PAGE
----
From Chris St. Cyr
Who doesn’t love a ten-foot-tall shoe or six-foot-tall letterforms? Well, one of the only places to see that part of the backside of America is in Las Vegas -- The Boneyard at the Neon Museum to be exact. The museum is a wonderful collection of old electric restaurant and casino signs from the heyday of the Strip. Some of the signs you might recognize come from Caesar's Palace, Binions Horsehoe, Golden Nugget, and Silver Slipper.
Walking through the Boneyard, the tour guide recounts the history of the signs -- the designers, manufacturers, and the entertainers who played the rooms. I was transported back to a time before LCD and plasma screens when you could hear the hum of electricity as you walked under one of these massive emblems. One of the more interesting facts about the Boneyard is that you can see the giant Treasure Island skull on Google Maps.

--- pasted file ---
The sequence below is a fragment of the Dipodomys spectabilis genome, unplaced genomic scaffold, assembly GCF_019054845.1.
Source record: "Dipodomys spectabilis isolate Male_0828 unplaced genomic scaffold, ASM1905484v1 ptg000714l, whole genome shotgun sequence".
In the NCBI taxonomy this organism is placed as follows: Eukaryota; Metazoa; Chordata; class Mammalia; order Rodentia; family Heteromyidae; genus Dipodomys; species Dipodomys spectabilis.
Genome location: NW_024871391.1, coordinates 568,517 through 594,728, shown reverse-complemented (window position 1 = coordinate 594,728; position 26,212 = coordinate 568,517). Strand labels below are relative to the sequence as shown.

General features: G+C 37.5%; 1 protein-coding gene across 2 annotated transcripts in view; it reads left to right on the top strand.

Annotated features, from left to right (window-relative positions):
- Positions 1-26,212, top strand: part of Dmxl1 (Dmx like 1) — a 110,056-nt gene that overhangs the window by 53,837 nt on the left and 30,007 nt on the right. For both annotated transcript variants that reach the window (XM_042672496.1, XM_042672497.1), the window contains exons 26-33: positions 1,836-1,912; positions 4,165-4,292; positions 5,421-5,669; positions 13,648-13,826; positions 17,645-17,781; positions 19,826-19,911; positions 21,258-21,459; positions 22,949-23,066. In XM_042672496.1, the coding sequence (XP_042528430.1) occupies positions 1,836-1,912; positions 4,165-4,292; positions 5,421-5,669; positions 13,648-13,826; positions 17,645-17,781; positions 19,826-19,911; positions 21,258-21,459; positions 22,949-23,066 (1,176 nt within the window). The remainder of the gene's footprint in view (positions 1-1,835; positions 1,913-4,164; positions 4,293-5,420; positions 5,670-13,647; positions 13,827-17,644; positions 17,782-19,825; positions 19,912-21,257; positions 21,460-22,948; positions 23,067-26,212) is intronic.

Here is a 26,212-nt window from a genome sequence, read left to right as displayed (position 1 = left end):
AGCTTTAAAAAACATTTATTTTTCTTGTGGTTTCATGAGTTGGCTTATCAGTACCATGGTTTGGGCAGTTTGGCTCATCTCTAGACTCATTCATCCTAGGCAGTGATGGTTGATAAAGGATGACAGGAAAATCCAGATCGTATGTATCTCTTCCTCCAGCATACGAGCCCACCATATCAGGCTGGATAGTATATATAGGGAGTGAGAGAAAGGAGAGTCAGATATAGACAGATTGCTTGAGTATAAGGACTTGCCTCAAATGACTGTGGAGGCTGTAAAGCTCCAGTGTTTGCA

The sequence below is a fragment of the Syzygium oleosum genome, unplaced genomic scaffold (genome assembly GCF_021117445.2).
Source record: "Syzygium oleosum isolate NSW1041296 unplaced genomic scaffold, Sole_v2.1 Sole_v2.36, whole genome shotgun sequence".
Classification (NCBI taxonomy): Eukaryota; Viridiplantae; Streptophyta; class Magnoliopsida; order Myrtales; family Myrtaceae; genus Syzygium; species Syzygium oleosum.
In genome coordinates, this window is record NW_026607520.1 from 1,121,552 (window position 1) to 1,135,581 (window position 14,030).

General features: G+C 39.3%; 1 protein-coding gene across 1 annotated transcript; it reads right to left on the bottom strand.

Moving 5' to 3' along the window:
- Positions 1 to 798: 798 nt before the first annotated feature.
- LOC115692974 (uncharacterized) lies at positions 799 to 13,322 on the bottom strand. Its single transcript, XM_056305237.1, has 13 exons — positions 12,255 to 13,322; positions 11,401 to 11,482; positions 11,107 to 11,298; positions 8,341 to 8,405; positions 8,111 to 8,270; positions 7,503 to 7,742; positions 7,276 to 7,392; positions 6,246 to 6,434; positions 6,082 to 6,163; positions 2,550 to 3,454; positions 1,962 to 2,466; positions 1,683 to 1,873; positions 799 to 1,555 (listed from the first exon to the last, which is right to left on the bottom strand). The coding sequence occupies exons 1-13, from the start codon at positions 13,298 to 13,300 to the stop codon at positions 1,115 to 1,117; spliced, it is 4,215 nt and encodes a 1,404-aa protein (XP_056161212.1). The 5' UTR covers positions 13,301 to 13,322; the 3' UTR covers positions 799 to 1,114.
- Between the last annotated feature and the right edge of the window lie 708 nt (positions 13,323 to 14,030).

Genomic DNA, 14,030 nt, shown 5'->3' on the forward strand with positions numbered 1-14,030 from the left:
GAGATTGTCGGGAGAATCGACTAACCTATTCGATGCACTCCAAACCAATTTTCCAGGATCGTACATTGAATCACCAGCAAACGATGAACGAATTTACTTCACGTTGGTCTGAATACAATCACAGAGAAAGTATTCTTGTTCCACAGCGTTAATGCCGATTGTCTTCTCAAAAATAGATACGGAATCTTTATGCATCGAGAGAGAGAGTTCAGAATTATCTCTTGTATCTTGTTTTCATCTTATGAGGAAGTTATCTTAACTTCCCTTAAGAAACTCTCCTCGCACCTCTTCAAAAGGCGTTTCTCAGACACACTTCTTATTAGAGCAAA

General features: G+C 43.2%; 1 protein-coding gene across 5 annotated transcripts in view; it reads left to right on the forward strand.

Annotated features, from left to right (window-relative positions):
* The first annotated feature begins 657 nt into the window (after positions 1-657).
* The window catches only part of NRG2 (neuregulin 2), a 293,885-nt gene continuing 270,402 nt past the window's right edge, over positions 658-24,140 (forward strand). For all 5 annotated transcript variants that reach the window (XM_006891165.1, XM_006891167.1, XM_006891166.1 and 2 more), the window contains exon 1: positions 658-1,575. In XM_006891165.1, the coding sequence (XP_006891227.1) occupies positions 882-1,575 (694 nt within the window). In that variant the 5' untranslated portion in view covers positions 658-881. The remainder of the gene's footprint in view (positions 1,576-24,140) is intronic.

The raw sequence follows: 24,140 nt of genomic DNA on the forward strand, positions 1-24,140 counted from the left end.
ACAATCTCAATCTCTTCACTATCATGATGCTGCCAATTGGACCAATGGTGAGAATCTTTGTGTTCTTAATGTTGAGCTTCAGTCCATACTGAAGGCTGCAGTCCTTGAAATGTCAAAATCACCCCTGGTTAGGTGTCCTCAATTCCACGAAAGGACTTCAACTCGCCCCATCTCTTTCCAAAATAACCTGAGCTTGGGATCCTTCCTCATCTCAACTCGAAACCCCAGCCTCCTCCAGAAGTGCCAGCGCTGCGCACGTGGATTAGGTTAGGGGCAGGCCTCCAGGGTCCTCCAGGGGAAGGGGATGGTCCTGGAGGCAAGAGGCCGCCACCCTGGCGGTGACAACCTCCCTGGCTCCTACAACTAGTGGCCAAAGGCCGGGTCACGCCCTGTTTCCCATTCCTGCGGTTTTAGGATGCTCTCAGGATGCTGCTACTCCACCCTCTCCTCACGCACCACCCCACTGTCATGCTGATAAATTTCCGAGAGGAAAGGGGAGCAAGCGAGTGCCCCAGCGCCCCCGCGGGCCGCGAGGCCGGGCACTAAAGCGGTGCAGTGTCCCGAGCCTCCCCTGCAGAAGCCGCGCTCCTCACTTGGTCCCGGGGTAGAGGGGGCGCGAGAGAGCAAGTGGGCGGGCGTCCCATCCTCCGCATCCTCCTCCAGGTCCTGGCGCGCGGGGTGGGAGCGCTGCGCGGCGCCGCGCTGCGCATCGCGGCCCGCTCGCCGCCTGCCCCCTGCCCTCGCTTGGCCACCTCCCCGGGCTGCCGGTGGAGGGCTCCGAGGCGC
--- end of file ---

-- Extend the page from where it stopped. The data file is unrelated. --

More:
As a graphic designer and design educator I’m always looking for something new and interesting to show my students. Finding this collection of signage during a diversion from a conference in Vegas last March was a great find. All the broken lightbulbs, the faded colors, exposed wiring, and of course giant typography made the trip well worth it. At times the backside of America can be hard to find and then sometimes there are curators like the Neon Museum that preserve it for the rest of us.